I would love to get someone’s feedback on this.  I was very moved by this email.  However, though admittedly I have been very detached, I’ve always been under the impression that Simi Valley has resources that go beyond normal expectations for the homeless.  Am I wrong?

I know Simi Valley has the Samaritan Center, the drop-in facility for the homeless where people can go to shower, get clean clothes and something to eat.  I’m also familiar with the local food bank, which the writer makes an unpleasant reference to in her letter.

During the course of the next several months, I plan to educate myself more on the homeless situation in Simi Valley, and the response.  I suspect that I will be pleasantly surprised.  If anyone has any news, info or guidance to offer me that might assist me, please do let me know!

Nicole Barr, Simi Valley Teacher

From the Acorn:

I am writing as an English teacher at Royal High School in the Simi Valley Unified School District.

I think I bring a unique approach to the current crisis facing our schools, state and nation.

I am a product of all California public schools for all levels of my education. I have also taught abroad in the Netherlands. There, I saw the rigor in curriculum and expectations that are so lacking in California schools.

This is mostly because the Netherlands practices what it says it believes in. The Netherlands realizes free education is not free. We do not.

What I did not enjoy about the Netherlands was the lack of job security and benefits. It is ironic that as I write this letter today I have received an initial pink slip after having gained tenure in my district.

As a young teacher, I work tirelessly to develop as an educator and to improve the quality of learning for my students. Now, I worry for the students whose education will be seriously underfunded.

And I worry for myself, since this is what I am meant to do and may not be able to next year. I am also a new homeowner, who might now add to our state’s problems by going on unemployment and possibly losing my home.

In this current situation, it depresses me to my core to see all my students anxious about their education, their school and even my job.

I feel that as a society we have failed them and will continue to fail them until it is too late, while they are voiceless in the background hoping we make the right choices for them. This voiceless group deserves one, which is obviously not being heard by those supposed to act on it.

However, on the May 19 election we, the voters of California, have an opportunity in passing Propositions 1A-1F to show these students where our priorities lie: in their education over a little extra money in our pockets.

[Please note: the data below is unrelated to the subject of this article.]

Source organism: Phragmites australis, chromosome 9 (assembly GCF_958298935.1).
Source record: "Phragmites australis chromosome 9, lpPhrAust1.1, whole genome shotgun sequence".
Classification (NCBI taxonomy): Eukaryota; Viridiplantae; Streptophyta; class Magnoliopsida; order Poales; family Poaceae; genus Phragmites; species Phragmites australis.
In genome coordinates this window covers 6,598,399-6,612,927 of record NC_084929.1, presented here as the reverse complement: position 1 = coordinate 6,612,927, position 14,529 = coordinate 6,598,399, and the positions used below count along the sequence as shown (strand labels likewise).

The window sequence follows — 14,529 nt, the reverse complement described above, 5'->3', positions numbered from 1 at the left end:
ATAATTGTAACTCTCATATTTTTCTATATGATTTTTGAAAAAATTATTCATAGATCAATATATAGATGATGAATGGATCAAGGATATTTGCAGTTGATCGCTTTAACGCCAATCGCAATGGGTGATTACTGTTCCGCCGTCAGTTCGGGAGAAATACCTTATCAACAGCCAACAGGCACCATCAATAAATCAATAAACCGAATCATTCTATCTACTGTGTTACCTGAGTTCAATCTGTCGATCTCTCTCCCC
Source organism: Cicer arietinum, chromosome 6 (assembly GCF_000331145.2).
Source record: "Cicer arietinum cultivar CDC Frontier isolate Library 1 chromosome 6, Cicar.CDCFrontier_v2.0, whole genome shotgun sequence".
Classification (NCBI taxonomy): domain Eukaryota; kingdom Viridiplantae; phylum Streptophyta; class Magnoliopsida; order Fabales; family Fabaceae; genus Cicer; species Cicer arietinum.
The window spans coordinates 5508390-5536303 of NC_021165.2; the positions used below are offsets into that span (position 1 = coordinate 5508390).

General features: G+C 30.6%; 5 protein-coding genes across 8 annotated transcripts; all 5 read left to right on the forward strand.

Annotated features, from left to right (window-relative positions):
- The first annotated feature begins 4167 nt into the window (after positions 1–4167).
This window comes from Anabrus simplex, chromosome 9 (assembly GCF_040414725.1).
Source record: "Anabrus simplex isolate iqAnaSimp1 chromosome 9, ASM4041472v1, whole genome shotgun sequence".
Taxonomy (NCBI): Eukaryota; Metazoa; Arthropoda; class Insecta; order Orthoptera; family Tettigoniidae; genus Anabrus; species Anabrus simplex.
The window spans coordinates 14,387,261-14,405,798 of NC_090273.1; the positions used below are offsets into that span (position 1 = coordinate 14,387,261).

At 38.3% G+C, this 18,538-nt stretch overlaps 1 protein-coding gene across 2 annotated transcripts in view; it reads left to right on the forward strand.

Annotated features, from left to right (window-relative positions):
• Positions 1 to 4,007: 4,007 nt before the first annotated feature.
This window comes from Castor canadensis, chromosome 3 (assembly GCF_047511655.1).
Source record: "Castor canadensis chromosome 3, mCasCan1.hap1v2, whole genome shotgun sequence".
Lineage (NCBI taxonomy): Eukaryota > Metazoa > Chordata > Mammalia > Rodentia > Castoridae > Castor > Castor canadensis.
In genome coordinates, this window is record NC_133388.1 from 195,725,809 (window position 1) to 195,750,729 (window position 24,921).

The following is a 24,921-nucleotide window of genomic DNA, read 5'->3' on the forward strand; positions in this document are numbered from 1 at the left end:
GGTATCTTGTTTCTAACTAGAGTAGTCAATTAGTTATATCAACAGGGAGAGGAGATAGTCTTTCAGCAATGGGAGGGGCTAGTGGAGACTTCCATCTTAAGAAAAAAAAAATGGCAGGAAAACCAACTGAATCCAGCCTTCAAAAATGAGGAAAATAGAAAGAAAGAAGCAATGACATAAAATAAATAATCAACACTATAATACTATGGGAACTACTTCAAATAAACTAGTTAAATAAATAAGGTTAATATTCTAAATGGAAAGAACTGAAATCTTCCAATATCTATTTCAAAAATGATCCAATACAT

I send this letter to inform you how we, the people affected by budget cuts, feel. I send this letter to urge you to do what is right for California. I send this letter not to be political, but to remind you to support schools.
Nicole Barr
Simi Valley

Jamie Snodgrass, Simi Valley Teacher

From the Acorn:

I would like to take this opportunity to express my dissatisfaction over our current educational crisis.

On Fri., March 13, I received my reduction in force letter (pink slip). For me this letter represented disappointment, anxiety, anger and fear.

I am the mother of two young children with a husband who has not been able to find permanent work since last August. Losing my job will lead to tremendous financial hardship for my family.

I have given four years of service to my current high school and two years at a private middle school. Over the last six years I have improved my teaching skills.

I analyze what I do well and what needs to be altered. I attend conferences, trainings, take additional college courses and collaborate with my colleagues. I’ve also had the opportunity to be a Master Teacher, preparing someone else to be an educator.

Unfortunately, due to the organization of our system I am in jeopardy of losing my job with all of my hard work and dedication being dismissed because I am only being judged on my seniority.

Up until a few months ago I had no question about sending my two young children to our local public schools; this has all changed for me. I want the best for my children, and I do not believe that they will receive the best education here in California.

I tell my students daily that my job is to make them educated citizens so that they are able to make educated decisions for themselves as well as their country.

How are they going to be able to become the informed citizens we hope for them to be if they are being stripped of their opportunity to receive a highquality education?

The recently passed state budget cut $11 billion from education. To prevent further cuts and to get us out of these tough economic times we need Propositions 1A1F to pass in the special election on May 19.

Californians need to realize that many of the propositions are dependent on each other, if they fail the state is going to have to create a new budget. If we ignore our current economic crisis our educational system is going to be headed in the wrong direction. Now is the time for change. Now is the time for us to stand up for education.